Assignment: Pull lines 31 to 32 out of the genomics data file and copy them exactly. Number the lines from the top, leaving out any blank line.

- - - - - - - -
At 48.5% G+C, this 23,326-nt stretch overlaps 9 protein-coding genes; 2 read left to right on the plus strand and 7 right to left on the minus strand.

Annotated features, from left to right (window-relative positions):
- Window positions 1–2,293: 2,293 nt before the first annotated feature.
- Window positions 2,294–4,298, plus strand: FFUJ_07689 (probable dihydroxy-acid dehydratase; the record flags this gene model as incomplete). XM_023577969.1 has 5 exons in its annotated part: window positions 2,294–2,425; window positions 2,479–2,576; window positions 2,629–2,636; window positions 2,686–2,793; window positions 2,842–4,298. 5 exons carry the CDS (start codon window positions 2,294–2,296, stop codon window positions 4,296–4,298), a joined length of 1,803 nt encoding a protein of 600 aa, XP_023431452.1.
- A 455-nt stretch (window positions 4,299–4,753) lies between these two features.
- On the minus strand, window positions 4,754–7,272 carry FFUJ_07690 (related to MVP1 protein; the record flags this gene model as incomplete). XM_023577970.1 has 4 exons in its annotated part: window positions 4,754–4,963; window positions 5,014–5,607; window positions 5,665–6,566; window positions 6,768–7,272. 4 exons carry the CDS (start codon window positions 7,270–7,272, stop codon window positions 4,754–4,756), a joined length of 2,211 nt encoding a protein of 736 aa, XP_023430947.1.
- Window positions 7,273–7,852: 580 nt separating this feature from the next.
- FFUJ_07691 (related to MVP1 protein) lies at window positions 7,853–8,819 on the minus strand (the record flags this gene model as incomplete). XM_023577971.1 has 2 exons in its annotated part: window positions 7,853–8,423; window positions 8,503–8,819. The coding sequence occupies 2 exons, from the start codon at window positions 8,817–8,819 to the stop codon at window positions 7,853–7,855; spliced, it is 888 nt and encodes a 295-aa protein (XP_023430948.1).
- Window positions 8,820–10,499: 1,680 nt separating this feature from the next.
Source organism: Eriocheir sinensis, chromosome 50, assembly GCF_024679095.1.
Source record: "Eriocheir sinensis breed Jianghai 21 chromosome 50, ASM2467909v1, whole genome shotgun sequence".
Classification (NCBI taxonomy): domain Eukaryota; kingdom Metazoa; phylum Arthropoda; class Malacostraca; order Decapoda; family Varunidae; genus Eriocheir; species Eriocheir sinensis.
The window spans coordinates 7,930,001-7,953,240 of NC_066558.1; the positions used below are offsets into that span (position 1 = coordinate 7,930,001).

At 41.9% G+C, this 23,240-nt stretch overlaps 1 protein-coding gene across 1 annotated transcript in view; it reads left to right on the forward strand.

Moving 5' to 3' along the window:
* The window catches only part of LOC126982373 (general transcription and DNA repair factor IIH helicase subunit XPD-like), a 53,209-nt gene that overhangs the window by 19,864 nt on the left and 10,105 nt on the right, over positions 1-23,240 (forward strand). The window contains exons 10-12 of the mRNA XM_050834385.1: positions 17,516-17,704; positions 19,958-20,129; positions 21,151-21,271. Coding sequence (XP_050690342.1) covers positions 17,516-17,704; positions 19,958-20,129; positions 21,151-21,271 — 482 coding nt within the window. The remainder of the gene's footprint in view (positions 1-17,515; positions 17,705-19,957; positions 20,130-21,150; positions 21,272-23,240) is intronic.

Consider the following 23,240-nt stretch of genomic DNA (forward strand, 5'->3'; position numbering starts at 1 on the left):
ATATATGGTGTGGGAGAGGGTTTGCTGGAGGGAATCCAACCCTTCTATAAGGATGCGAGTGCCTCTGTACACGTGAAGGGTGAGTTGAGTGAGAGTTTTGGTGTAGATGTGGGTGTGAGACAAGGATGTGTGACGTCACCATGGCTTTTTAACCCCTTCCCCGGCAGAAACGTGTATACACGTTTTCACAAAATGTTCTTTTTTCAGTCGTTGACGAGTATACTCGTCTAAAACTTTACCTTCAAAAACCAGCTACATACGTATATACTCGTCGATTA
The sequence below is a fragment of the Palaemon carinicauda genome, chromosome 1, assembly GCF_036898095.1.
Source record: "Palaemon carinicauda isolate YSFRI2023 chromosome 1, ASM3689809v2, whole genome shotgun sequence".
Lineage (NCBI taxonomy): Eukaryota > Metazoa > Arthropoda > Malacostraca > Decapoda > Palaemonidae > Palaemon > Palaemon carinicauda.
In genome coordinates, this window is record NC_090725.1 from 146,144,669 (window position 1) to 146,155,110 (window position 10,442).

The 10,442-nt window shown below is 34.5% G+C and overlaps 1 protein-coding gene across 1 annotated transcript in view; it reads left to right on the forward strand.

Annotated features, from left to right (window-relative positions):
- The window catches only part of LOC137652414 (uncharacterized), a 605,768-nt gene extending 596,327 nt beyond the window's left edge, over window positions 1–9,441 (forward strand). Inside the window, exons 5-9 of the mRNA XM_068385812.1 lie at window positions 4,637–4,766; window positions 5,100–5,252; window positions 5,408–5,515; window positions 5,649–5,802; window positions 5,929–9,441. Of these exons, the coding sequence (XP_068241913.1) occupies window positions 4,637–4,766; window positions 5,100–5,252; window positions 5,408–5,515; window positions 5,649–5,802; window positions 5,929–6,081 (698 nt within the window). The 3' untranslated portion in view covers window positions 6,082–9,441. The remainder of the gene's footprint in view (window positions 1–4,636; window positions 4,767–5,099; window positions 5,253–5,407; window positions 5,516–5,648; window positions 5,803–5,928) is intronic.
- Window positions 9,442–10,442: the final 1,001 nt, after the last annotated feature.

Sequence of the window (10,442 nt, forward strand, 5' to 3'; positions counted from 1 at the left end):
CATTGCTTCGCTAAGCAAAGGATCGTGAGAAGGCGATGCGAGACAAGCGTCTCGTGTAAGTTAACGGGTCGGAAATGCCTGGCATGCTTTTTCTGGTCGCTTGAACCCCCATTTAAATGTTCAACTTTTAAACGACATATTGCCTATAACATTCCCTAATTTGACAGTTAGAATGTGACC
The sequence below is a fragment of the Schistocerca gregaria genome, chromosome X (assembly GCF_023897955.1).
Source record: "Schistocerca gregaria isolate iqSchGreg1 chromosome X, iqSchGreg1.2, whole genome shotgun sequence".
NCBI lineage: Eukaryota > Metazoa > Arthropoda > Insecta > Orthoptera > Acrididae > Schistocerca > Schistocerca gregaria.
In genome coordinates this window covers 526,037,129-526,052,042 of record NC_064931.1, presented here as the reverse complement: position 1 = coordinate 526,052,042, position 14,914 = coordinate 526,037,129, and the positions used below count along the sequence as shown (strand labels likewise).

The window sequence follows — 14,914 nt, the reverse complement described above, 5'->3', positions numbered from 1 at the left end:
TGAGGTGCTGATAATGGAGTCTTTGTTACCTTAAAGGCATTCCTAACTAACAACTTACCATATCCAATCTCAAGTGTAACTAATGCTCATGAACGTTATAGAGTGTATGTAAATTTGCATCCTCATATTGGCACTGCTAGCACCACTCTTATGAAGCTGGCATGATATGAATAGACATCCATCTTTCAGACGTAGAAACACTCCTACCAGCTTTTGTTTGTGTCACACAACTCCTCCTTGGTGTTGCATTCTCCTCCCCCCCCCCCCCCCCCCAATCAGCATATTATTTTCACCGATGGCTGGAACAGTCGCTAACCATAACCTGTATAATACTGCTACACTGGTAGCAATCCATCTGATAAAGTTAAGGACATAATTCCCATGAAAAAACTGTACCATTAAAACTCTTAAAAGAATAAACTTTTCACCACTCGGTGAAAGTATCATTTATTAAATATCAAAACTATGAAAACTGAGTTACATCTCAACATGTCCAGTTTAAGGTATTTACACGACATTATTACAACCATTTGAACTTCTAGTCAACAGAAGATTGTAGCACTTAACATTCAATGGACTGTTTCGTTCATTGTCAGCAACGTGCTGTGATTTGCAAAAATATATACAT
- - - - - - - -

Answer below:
NCBI lineage: Eukaryota > Metazoa > Arthropoda > Insecta > Orthoptera > Acrididae > Schistocerca > Schistocerca gregaria.
In genome coordinates this window covers 526,037,129-526,052,042 of record NC_064931.1, presented here as the reverse complement: position 1 = coordinate 526,052,042, position 14,914 = coordinate 526,037,129, and the positions used below count along the sequence as shown (strand labels likewise).